The UK’s shrinking carbon footprint is encouraging, but must be compared to the pace of reductions required to meet the goals of the Paris Agreement on climate change. Global emissions will have to fall to net zero by around 2050 if warming is to be limited to 1.5°C above pre-industrial temperatures, according to the recent Intergovernmental Panel on Climate Change special report.
The UK would have to cut its emissions by at least 8% each year if it were to follow a linear path to net-zero emissions by 2050, ignoring the fact that it should arguably be doing more than other countries. Against this measure, recent cuts in the UK’s carbon footprint clearly fall short.
The scale of the task ahead makes it essential that we continue to monitor the UK’s overall carbon footprint, alongside the standard accounts based on domestic emissions alone.
One of the key reasons for this is to ensure that the UK does not achieve cuts by offshoring carbon-intensive production and then importing the same goods from overseas: the UK’s contribution to climate change is determined by its overall carbon footprint.
Another reason to monitor this footprint is that it helps us understand the full potential of the policy interventions available to government. Some policies would see most of their impact in cutting emissions outside the UK, yet they should not be ignored.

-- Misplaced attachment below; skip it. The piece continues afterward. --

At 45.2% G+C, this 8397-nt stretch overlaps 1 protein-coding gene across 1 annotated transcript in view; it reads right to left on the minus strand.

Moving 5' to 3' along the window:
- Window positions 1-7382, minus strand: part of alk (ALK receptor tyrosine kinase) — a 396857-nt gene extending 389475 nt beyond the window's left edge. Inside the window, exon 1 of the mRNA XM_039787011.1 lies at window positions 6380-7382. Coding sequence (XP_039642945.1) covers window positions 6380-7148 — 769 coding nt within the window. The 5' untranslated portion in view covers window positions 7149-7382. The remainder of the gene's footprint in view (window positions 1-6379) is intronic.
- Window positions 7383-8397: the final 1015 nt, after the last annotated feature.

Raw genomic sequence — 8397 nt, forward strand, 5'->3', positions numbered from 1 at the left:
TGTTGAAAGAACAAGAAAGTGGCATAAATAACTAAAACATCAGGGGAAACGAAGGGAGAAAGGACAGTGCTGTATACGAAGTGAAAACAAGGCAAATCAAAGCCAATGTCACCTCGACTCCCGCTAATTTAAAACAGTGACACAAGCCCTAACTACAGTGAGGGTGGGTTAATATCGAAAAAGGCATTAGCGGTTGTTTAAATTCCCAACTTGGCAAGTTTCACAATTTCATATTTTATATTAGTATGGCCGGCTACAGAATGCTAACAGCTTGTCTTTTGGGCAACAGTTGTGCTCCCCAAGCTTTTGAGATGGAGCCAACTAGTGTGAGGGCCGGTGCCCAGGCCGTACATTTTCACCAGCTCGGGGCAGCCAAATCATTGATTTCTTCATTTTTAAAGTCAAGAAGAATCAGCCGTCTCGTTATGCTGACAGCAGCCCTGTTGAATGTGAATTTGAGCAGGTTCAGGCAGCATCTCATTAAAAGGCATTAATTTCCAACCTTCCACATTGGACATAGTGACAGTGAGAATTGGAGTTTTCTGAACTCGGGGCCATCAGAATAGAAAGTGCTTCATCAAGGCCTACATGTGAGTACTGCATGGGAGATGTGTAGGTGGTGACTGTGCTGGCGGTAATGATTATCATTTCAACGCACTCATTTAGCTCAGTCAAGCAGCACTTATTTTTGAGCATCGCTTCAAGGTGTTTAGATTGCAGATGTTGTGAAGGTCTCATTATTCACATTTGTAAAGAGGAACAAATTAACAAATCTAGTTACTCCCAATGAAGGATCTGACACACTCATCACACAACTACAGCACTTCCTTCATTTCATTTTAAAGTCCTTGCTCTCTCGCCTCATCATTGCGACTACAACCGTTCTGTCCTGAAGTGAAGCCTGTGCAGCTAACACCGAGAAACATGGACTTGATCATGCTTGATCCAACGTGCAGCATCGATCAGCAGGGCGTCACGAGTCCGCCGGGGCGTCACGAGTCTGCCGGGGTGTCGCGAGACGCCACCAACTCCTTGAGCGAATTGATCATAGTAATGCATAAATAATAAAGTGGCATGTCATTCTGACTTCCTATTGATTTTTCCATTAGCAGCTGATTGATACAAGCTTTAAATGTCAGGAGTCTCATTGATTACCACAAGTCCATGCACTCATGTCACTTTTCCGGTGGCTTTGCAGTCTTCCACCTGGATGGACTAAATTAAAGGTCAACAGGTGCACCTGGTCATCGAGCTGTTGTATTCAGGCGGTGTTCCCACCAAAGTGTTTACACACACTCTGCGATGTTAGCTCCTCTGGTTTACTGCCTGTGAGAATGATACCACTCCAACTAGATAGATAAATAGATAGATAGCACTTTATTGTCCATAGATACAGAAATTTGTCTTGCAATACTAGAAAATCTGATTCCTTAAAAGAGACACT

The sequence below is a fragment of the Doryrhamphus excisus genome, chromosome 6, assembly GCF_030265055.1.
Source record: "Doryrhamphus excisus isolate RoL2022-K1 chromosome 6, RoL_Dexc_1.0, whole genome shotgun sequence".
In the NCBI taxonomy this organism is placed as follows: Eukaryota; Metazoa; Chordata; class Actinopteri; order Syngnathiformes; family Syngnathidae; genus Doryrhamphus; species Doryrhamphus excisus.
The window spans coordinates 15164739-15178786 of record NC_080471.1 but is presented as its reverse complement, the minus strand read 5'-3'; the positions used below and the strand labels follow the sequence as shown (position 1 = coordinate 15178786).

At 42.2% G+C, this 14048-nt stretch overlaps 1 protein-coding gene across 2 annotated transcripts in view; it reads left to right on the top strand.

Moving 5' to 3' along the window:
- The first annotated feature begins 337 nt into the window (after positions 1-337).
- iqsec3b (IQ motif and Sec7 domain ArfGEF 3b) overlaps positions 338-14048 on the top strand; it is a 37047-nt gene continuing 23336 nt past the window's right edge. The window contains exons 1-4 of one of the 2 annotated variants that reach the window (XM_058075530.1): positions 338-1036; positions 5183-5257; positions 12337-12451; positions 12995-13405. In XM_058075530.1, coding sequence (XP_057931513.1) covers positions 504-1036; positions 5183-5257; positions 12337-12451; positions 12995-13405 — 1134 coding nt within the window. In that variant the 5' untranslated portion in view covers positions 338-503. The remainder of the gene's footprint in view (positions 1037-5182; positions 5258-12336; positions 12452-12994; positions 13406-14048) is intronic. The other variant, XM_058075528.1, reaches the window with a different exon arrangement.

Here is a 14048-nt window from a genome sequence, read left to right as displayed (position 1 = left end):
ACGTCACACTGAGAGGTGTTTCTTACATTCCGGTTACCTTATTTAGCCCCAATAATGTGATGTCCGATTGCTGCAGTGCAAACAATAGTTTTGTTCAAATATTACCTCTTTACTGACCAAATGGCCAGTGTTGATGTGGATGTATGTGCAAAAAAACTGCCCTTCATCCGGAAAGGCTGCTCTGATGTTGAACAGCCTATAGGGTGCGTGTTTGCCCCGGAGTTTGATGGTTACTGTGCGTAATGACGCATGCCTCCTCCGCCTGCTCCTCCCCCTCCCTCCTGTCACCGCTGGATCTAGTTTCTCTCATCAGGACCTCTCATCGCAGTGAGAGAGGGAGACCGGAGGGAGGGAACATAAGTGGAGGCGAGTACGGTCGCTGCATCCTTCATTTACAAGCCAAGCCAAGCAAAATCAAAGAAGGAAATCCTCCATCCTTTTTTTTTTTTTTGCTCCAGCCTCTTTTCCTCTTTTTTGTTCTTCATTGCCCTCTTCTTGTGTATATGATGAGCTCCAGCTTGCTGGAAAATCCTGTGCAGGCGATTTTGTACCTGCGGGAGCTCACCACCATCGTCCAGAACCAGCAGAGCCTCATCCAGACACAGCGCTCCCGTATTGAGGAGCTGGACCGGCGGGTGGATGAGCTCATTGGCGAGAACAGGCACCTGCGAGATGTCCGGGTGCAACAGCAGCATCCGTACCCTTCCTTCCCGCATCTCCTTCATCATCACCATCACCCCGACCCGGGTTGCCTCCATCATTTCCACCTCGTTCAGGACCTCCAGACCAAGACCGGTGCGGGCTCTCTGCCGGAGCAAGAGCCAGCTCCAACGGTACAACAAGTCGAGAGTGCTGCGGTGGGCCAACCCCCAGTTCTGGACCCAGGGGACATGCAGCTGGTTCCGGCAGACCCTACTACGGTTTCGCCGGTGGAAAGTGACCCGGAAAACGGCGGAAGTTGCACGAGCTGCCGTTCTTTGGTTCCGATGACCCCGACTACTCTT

Resource efficiency is one example that would help cut the UK’s carbon footprint, but would need to be implemented both inside and outside the country. If we were to look only at domestic emissions in the UK, the potential of such an intervention would likely be underestimated.
Monitoring the UK’s carbon footprint might also help avoid perverse incentives that cut CO2 in the UK, while creating even larger emissions elsewhere.
There are many good reasons to continue to measure the UK’s consumption-based contribution to climate change, but this is not without challenges and uncertainty.
Put simply, our estimates look at the goods and services traded between the UK and other countries, as well as the emissions associated with their production. This requires detailed information on the types and volumes of international trade flows, along with estimates of the output and related CO2 emissions from each part of the economy around the world.